Designing the PPA User Interface & Interactions
In this essay I will cover the design highlights of PPA in the scope of my contributions. It is important to note that at the time I became involved in this project both the information architecture and the user interface had been largely designed by the previous User Experience Designer, Xinyi Li. Therefore my contributions for this project were focused on refining the earlier decisions based on best practices.
The earlier stages of the design process encompass many important decisions. Design includes structuring information by creating taxonomies, creating an information flow by proposing navigation types and positions, and higher level designs of the page layouts. This process requires employing a holistic approach geared towards consistency in the structural, interactive, and visual language on a single page, a section, and the website as a whole in order to create a cohesive experience. These earlier stages are when user research and usability testing are typically conducted, which allow design decisions to be made or revised based on data and feedback from potential users similar to the target audience.
I categorize my contributions in the following ways :
1. Added new colors based on project theme and guidelines for making the site usable for users with accessibility needs.
2. Created color themes throughout the site.
3. Used colored shapes (e.g. triangle on navigation bar) to indicate what section of the site users are on, and developed an animation to indicate when search results are loading.
4. Systematized the use of typefaces + their sizes throughout the site to streamline the web developers’ work and to create a cohesive design system.
5. Rearranged content, mainly on the archive search section to decrease cognitive overload.
The original bibliography for the project is T. V. F. Brogan’s English Versification, 1570-1980, A Reference Guide with Global Appendix, published in 1981. Brogan, a literary scholar and computer programmer, created an online version of the project in hypertext Adobe Acrobat PDF format in 1998 that is still housed at Oregon State University under the auspices of the journal Versification. Though the links in EVRG (Brogan’s name for the PDF version of the book) are long broken, they bear the bright blue traces of Brogan’s hopes for an online version of the project that could generate a network of discourse prior to the turn of the century. Because of Brogan’s “dream of the 80s,” Project Director Meredith Martin had the idea of employing an 80s color theme for PPA, to communicate to users that this is an inviting and playful project. This choice led me to an initial focus on revising the color and visual theme of the web application.
After conducting some research on both what 80s colors actually look like and how they are perceived, I got a general idea of the kinds of colors I needed to look for. 80s colors tended to have cool tones; however, I needed help narrowing down to the appropriate shades and their potential appropriate degree of brightness. It wasn’t until the Project Manager, Mary Naydan, provided an example of how she and Meredith envisioned the color combinations that I saw the potential. After carefully assessing the accessibility requirements for the selected colors and deciding how to best use them on the site, I chose the four colors (Figure 1). These bright colors were selected to convey a sense of playfulness, instability, and ongoing discovery and conversation, reflecting the characteristics and the processes that went into developing this project. The cool tones add a modern twist to our interactions with the archive, prompting us to ask “what does it mean to interact with this archive today?” and “what ideas can we generate from this archive for the future?”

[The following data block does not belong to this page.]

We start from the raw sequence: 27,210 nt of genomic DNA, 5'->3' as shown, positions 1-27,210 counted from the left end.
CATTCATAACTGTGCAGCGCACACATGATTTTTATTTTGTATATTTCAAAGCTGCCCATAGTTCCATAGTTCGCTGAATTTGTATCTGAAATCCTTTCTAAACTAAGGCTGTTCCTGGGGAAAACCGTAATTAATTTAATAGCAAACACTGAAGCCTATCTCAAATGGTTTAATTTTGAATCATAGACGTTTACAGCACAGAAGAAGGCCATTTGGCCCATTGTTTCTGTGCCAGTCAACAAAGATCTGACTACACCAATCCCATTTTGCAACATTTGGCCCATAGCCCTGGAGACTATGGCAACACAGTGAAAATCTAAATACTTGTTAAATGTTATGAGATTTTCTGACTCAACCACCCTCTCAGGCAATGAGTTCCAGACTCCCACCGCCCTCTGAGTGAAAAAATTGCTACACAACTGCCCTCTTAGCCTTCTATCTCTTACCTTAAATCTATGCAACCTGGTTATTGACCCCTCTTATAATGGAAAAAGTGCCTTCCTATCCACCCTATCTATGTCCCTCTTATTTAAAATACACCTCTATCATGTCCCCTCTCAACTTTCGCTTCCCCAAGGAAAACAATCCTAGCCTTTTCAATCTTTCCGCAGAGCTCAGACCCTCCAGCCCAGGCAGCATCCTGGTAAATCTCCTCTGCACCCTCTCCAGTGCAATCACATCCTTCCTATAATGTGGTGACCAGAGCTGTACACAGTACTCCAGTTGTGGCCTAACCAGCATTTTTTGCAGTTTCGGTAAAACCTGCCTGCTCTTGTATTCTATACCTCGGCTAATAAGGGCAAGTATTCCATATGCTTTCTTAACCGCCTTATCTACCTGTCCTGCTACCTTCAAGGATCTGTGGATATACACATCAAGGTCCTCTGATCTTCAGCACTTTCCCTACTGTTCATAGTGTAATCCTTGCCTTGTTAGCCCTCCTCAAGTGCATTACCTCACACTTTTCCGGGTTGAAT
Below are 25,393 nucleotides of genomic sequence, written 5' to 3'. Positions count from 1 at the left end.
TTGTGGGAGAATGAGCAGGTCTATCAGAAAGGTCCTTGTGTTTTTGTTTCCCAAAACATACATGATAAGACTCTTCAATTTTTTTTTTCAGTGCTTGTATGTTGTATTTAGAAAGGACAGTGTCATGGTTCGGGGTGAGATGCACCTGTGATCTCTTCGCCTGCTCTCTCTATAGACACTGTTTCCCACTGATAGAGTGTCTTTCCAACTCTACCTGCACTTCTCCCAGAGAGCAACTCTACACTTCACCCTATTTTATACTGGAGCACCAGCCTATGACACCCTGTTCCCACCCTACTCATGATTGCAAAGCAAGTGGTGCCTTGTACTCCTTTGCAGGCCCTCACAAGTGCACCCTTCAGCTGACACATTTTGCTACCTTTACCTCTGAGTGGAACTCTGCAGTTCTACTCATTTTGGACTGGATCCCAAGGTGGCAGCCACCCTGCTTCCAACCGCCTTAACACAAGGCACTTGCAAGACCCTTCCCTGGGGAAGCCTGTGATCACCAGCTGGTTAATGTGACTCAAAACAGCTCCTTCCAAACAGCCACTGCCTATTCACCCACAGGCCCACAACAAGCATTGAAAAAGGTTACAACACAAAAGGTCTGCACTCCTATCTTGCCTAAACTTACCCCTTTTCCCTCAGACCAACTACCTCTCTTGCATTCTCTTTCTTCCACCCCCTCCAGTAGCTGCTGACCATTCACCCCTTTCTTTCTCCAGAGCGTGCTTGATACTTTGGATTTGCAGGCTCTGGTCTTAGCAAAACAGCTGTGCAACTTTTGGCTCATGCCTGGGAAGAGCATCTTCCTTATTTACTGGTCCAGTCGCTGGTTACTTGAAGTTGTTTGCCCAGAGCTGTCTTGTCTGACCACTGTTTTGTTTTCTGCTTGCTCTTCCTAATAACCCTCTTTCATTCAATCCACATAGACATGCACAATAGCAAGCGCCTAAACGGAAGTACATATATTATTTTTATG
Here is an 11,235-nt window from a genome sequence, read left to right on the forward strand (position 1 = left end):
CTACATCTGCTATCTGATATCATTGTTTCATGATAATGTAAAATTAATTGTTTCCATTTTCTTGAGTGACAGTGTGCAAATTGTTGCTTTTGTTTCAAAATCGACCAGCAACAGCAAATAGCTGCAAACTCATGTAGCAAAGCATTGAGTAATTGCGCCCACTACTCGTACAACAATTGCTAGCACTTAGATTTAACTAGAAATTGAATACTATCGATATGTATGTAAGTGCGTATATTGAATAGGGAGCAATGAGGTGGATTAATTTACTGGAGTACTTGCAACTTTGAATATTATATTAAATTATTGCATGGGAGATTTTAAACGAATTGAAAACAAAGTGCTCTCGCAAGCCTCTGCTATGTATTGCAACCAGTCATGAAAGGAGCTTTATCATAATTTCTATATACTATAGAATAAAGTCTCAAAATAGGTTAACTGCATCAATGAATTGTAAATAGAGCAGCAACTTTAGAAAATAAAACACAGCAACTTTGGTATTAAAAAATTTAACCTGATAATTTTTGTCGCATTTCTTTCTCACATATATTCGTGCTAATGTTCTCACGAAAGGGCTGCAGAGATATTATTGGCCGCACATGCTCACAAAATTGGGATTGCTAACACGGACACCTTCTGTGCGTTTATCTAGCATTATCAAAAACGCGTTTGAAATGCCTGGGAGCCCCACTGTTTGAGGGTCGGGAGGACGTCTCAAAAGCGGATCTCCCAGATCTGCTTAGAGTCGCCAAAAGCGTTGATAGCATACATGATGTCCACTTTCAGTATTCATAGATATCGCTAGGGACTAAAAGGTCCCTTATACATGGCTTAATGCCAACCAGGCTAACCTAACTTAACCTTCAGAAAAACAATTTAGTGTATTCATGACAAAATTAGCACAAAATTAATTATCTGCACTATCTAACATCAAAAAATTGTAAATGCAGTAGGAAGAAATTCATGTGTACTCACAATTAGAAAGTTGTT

Once I began the color revision process of the logo I began to create a consistent and coherent visual design system throughout the PPA sections. In order to add further meaning to the colors of the PPA logo, each was used as a theme for a pivotal section of the site. I made this decision to further communicate how each section of the site is significant on its own; each has played a role in turning this project into what it is today. Thus, I intend a sense of ethical parallelism of site content as a whole to be represented through the visual design, emphasizing the inclusiveness and equality of the site sections while minimizing hierarchical structures.
The logo shown above was created with three low-opacity, filled-in, overlapping rectangles, creating a layering illusion. This was inspired by the monochromatic PPA logo designed by Xinyi Li for use in the footer, shown in Figure 3. It is currently in use as the main logo on the homepage of the website. This colorful logo was designed to communicate the playful and celebratory character of this project.
Three of the colors shown in Figure 1, French Blue, Seafoam Blue, and Rosy Pink, each represent a part of the logo. In order to create a cohesive visual identity and a color system for the PPA, the three colors used for the logo–along with “Twilight”–are used as theme colors for the corresponding main sections of the site. An example is shown in Figure 4.